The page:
It is undisputed that the plaintiff did not properly exhaust his administrative remedies with respect to any of the claims he now raises. DOC's grievance procedure lays out a five-step process for inmates to follow in order to have their grievances resolved. After filing an initial grievance slip, an inmate may request a formal hearing, appeal to the Warden, appeal to the CORC, and finally, appeal to the BOC. At most, Contino pursued only the first two steps of the grievance procedure with respect to his claims of denial of laundry services and medical care.[7] Contino completed none of the steps of the grievance procedure with respect to his claim of retaliation. Thus, unless one of the equitable exceptions to the exhaustion requirement is satisfied, Contino's suit is barred by his failure to exhaust administrative remedies.

Contino's submissions suggest two reasons why his failure to exhaust administrative remedies should be excused. First, Contino argues that because he was placed in disciplinary housing and denied certain privileges and essentials while he was trying to pursue the IGRP procedures, he should be relieved of the obligation to exhaust administrative remedies. This argument is construed as raising both the issue of whether DOC's grievance procedures were functionally available to the plaintiff, and the issue of whether the defendants should be estopped from asserting the plaintiff's failure to exhaust. Second, the plaintiff argues that the IGRP procedures did not "require" him to appeal his grievances given that he never received a response.[8] Because neither of the plaintiff's arguments justifies an exception to the PLRA's exhaustion requirement, the plaintiff's claims must be dismissed due to the plaintiff's admitted failure to exhaust his administrative remedies.

Availability of Grievance Procedures

Contino does not dispute that DOC had a grievance procedure in place and that it was generally available to inmates. Procedures that are literally available may become effectively or functionally unavailable to an inmate if defendants take actions to render them so. In such cases, the test of availability is an "objective one." Hemphill, 380 F.3d at 688. It asks whether "a similarly situated individual of ordinary firmness" would "have deemed them available." Id.

There is no evidence that DOC's grievance procedure was rendered effectively unavailable to the plaintiff as a result of the defendants' actions. There is no better proof of this point than the fact that the plaintiff himself submitted three grievances in the month of October. From the sequence of events, it appears that Contino chose to file this action rather than completing the administrative appeals process. Without reaching the issue of whether a prematurely filed action may continue if a plaintiff does subsequently exhaust all administrative remedies, it is certainly the case that the filing of a premature action does not relieve the plaintiff of the burden to administratively exhaust his grievances.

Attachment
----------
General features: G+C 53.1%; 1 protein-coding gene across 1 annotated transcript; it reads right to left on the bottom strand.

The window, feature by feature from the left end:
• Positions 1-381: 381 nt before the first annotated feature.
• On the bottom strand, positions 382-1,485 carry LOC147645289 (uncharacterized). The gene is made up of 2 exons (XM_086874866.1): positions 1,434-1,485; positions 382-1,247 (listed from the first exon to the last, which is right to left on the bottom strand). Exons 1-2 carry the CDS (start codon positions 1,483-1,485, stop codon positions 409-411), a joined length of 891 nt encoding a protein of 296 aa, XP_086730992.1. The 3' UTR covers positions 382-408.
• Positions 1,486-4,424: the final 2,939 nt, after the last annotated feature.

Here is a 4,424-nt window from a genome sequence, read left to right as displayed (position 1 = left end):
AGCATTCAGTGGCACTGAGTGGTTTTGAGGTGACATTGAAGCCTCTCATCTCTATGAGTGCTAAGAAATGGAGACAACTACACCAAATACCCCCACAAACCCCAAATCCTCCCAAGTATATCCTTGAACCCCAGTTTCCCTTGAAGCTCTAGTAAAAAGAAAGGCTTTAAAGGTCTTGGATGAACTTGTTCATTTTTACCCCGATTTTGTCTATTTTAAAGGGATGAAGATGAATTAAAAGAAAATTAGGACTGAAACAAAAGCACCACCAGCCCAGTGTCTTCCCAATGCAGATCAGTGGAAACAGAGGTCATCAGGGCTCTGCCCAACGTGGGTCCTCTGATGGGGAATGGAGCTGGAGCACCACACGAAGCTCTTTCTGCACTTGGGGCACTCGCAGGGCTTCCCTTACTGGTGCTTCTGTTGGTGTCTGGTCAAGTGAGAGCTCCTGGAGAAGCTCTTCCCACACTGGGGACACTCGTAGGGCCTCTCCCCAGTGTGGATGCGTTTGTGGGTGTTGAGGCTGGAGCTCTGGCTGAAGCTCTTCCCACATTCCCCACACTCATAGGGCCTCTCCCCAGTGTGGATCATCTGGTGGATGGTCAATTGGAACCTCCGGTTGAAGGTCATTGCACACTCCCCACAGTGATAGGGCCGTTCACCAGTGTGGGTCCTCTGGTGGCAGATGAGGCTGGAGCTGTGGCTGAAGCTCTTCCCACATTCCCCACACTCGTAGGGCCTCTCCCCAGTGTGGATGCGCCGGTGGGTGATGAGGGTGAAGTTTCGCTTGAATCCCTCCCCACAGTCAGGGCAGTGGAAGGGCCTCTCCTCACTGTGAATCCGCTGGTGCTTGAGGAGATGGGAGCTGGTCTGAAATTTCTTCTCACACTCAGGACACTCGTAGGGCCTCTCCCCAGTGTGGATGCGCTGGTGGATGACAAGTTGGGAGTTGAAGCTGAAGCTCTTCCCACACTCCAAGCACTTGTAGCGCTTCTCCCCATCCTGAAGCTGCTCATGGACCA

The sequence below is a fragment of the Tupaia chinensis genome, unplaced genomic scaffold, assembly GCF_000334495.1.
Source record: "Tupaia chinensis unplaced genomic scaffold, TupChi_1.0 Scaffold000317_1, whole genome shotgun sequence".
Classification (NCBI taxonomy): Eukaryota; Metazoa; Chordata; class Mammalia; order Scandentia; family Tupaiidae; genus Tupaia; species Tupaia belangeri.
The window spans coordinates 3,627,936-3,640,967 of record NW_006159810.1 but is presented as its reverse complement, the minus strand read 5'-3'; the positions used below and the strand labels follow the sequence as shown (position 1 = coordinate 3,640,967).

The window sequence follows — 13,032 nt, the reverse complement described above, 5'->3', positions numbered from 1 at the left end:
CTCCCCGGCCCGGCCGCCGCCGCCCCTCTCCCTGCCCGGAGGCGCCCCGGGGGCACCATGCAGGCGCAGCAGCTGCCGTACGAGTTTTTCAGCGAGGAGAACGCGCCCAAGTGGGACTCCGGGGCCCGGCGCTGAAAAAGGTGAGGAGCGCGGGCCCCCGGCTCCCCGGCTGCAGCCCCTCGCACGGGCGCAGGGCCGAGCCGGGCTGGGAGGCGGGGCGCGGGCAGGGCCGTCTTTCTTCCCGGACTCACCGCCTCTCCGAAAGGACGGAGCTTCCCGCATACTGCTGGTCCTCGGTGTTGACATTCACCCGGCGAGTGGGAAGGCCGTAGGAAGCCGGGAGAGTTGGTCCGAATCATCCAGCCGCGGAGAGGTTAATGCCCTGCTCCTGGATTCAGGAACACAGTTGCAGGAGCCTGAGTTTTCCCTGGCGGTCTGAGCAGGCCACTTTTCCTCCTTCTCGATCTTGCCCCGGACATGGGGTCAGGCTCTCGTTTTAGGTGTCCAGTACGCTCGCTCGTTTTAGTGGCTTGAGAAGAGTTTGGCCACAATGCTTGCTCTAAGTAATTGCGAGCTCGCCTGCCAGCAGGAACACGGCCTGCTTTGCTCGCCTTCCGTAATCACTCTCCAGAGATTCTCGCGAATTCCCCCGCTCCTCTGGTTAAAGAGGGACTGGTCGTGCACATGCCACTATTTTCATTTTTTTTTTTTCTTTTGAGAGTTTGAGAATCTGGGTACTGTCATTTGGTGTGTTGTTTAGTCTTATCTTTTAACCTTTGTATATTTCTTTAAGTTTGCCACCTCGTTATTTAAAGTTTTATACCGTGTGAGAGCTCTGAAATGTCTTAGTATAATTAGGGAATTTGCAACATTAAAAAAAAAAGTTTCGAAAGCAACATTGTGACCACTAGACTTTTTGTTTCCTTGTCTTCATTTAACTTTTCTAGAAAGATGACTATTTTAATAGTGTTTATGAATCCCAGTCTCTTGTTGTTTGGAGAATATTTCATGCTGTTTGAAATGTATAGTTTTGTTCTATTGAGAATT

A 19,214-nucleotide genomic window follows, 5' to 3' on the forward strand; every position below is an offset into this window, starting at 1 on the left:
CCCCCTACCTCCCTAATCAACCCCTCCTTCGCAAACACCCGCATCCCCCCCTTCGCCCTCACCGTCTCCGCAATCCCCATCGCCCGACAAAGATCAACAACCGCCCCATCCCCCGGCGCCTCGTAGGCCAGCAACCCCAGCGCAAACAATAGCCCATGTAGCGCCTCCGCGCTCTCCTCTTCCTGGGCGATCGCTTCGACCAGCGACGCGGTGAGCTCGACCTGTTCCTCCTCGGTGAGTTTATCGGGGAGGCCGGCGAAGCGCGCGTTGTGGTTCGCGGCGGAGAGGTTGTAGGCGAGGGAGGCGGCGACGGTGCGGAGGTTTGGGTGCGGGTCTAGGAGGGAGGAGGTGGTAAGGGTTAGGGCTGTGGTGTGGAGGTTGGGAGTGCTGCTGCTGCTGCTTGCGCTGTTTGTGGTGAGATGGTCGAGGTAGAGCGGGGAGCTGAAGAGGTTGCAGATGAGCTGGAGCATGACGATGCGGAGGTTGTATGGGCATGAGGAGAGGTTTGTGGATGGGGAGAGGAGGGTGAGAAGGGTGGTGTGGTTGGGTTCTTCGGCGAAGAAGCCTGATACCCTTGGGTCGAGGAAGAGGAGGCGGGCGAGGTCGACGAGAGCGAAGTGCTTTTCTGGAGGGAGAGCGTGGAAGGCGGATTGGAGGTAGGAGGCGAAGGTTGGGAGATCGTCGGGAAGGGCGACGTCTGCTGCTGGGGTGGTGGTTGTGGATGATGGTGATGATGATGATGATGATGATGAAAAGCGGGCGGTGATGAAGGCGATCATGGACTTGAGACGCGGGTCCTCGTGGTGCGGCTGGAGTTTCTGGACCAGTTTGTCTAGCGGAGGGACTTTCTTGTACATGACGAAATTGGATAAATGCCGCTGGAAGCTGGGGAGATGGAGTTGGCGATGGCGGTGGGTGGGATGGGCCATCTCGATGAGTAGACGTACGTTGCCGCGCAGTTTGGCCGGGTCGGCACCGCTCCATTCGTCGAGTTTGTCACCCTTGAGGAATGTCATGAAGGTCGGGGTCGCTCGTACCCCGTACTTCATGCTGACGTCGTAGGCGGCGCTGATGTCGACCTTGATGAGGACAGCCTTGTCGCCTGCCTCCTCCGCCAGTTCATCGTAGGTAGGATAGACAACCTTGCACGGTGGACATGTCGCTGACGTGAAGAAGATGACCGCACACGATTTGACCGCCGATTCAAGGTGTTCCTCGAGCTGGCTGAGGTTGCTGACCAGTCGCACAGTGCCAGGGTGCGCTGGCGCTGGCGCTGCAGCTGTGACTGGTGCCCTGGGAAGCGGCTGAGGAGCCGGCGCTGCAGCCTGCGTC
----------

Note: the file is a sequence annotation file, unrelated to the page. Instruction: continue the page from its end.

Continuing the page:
Contino appears to argue, however, that the otherwise available grievance procedures were rendered unavailable by the fact that he was placed in disciplinary housing and denied certain privileges and essentials. His conclusory assertion in this regard is insufficient to permit a determination that DOC's grievance procedure was functionally unavailable to him. He does not explain when he was placed in disciplinary confinement or for how long. Moreover, inmates in disciplinary housing may continue to pursue the grievance process. DOC's handbook expressly contemplates that inmates who are confined to their cells will be able to participate in the grievance process. For instance, the Directive provides that "any inmate confined to a cell" who wishes to request a formal hearing "must request Form #7101R from the Grievance Coordinator." Similarly, the IGRP procedure indicates that while an inmate wishing to "effect an appeal" should ordinarily go to the Grievance Office "to sign and submit the appropriate appeal form, " "[a]ny inmate confined to a cell must request the appropriate appeal from the Grievance Coordinator." Contino does not claim that he made any such requests or that those requests were ignored. Although the plaintiff claims that he feared further disciplinary actions would be taken against him if he continued to pursue the grievance procedure, he identifies no basis on which to find that his fear was reasonable. Under the circumstances, an inmate of ordinary firmness would be expected to have made an effort to continue the grievance procedure even while confined in disciplinary housing.


Although a theoretically distinct inquiry, the question of whether the defendants' actions estop the defendants from asserting the plaintiff's failure to exhaust as an affirmative defense often overlaps with the question of whether grievance procedures are functionally available to the inmate. See Giano v. Goord , 380 F.3d 670, 677 n.6 (2d Cir. 2004). Such is the case here. In general, defendants may be estopped from relying on a plaintiff's failure to exhaust his administrative remedies if the defendants misled, threatened, or otherwise deterred the plaintiff from completing the grievance process. See, e.g., Macias v. Zenk , 495 F.3d 37, 44-45 (2d Cir. 2007); Hemphill, 380 F.3d at 688.